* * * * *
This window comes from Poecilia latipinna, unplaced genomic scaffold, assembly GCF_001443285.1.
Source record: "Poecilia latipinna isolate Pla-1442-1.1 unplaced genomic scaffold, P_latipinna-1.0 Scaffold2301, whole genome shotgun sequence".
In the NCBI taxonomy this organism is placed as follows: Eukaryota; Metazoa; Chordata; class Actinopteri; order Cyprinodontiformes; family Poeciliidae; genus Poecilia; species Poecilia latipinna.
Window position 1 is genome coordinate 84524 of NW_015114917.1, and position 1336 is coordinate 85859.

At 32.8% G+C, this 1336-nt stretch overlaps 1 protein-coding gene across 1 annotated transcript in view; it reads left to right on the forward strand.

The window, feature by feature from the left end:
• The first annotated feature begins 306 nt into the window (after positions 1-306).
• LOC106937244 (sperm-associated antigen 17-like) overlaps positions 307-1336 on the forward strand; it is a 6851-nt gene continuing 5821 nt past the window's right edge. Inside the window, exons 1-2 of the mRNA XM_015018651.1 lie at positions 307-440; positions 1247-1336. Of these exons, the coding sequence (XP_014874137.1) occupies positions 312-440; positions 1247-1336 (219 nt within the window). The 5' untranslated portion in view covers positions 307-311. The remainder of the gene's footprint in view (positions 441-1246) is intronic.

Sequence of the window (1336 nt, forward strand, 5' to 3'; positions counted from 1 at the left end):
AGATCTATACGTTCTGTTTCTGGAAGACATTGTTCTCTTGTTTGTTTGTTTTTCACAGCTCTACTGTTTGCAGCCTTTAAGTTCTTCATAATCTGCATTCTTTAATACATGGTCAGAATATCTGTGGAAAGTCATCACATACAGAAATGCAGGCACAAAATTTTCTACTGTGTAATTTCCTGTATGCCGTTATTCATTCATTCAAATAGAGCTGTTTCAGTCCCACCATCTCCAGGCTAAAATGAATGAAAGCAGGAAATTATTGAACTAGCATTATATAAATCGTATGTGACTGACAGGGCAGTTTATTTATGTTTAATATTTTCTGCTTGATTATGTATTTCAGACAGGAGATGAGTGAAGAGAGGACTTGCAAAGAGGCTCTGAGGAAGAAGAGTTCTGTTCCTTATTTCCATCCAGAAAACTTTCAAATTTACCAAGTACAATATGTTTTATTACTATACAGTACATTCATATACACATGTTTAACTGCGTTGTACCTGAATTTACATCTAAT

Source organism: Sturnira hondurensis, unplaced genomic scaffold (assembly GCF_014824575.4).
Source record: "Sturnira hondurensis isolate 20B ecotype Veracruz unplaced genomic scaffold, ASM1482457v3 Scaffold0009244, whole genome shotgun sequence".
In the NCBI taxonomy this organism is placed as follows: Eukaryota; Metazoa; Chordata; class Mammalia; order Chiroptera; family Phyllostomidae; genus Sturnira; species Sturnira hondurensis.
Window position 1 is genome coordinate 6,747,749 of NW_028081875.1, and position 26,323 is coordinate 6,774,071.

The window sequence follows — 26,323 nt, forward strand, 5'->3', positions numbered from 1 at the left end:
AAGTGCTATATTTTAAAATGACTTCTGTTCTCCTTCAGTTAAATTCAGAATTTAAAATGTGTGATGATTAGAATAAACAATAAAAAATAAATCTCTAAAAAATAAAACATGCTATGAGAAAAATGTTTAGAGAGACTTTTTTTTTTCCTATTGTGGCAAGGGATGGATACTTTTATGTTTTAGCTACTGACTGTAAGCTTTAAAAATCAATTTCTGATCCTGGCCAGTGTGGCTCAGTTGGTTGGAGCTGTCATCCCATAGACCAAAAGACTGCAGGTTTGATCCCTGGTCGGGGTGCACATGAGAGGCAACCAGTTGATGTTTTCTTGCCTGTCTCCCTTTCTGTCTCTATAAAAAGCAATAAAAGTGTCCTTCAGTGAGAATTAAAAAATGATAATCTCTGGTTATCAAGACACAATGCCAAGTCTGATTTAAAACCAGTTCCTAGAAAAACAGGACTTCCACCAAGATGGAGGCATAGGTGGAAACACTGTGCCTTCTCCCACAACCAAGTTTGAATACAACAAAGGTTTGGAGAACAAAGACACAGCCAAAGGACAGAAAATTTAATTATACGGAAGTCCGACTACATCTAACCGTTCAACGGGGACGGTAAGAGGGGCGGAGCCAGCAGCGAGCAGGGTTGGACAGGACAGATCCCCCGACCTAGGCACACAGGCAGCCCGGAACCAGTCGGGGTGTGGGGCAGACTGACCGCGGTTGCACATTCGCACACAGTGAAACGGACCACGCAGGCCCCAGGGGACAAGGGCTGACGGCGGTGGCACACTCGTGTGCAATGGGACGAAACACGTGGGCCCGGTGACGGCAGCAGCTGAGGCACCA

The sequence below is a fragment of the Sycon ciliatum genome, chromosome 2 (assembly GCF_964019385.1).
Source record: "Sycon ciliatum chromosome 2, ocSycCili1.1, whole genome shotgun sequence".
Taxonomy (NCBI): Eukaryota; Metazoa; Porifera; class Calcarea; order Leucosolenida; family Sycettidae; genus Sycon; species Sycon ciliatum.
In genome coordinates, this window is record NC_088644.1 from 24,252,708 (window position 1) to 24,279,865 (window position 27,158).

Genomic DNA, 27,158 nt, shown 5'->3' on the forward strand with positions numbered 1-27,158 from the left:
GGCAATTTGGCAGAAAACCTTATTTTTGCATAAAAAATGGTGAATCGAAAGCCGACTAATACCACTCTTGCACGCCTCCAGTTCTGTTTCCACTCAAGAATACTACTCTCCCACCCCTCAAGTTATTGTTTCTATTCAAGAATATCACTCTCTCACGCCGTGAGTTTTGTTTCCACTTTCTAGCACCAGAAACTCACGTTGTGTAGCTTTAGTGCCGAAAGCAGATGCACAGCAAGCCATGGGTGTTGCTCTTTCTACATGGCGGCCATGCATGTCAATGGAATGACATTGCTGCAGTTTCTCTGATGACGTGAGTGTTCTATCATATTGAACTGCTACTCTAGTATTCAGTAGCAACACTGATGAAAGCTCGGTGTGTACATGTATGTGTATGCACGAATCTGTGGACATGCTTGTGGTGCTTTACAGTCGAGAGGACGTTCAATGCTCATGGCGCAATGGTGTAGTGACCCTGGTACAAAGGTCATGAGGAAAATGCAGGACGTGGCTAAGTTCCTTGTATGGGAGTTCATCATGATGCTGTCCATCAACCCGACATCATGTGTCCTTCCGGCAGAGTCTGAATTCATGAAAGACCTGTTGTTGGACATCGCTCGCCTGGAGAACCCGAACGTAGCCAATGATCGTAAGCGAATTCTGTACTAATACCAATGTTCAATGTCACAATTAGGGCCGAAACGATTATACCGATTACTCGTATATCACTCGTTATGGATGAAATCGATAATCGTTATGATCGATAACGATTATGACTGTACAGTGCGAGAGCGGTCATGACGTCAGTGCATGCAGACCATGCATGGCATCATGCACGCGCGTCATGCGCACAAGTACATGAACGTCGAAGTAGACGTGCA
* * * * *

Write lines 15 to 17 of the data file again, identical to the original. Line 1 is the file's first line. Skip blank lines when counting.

The window sequence follows — 26,323 nt, forward strand, 5'->3', positions numbered from 1 at the left end:
AAGTGCTATATTTTAAAATGACTTCTGTTCTCCTTCAGTTAAATTCAGAATTTAAAATGTGTGATGATTAGAATAAACAATAAAAAATAAATCTCTAAAAAATAAAACATGCTATGAGAAAAATGTTTAGAGAGACTTTTTTTTTTCCTATTGTGGCAAGGGATGGATACTTTTATGTTTTAGCTACTGACTGTAAGCTTTAAAAATCAATTTCTGATCCTGGCCAGTGTGGCTCAGTTGGTTGGAGCTGTCATCCCATAGACCAAAAGACTGCAGGTTTGATCCCTGGTCGGGGTGCACATGAGAGGCAACCAGTTGATGTTTTCTTGCCTGTCTCCCTTTCTGTCTCTATAAAAAGCAATAAAAGTGTCCTTCAGTGAGAATTAAAAAATGATAATCTCTGGTTATCAAGACACAATGCCAAGTCTGATTTAAAACCAGTTCCTAGAAAAACAGGACTTCCACCAAGATGGAGGCATAGGTGGAAACACTGTGCCTTCTCCCACAACCAAGTTTGAATACAACAAAGGTTTGGAGAACAAAGACACAGCCAAAGGACAGAAAATTTAATTATACGGAAGTCCGACTACATCTAACCGTTCAACGGGGACGGTAAGAGGGGCGGAGCCAGCAGCGAGCAGGGTTGGACAGGACAGATCCCCCGACCTAGGCACACAGGCAGCCCGGAACCAGTCGGGGTGTGGGGCAGACTGACCGCGGTTGCACATTCGCACACAGTGAAACGGACCACGCAGGCCCCAGGGGACAAGGGCTGACGGCGGTGGCACACTCGTGTGCAATGGGACGAAACACGTGGGCCCGGTGACGGCAGCAGCTGAGGCACCA

The sequence below is a fragment of the Sycon ciliatum genome, chromosome 2 (assembly GCF_964019385.1).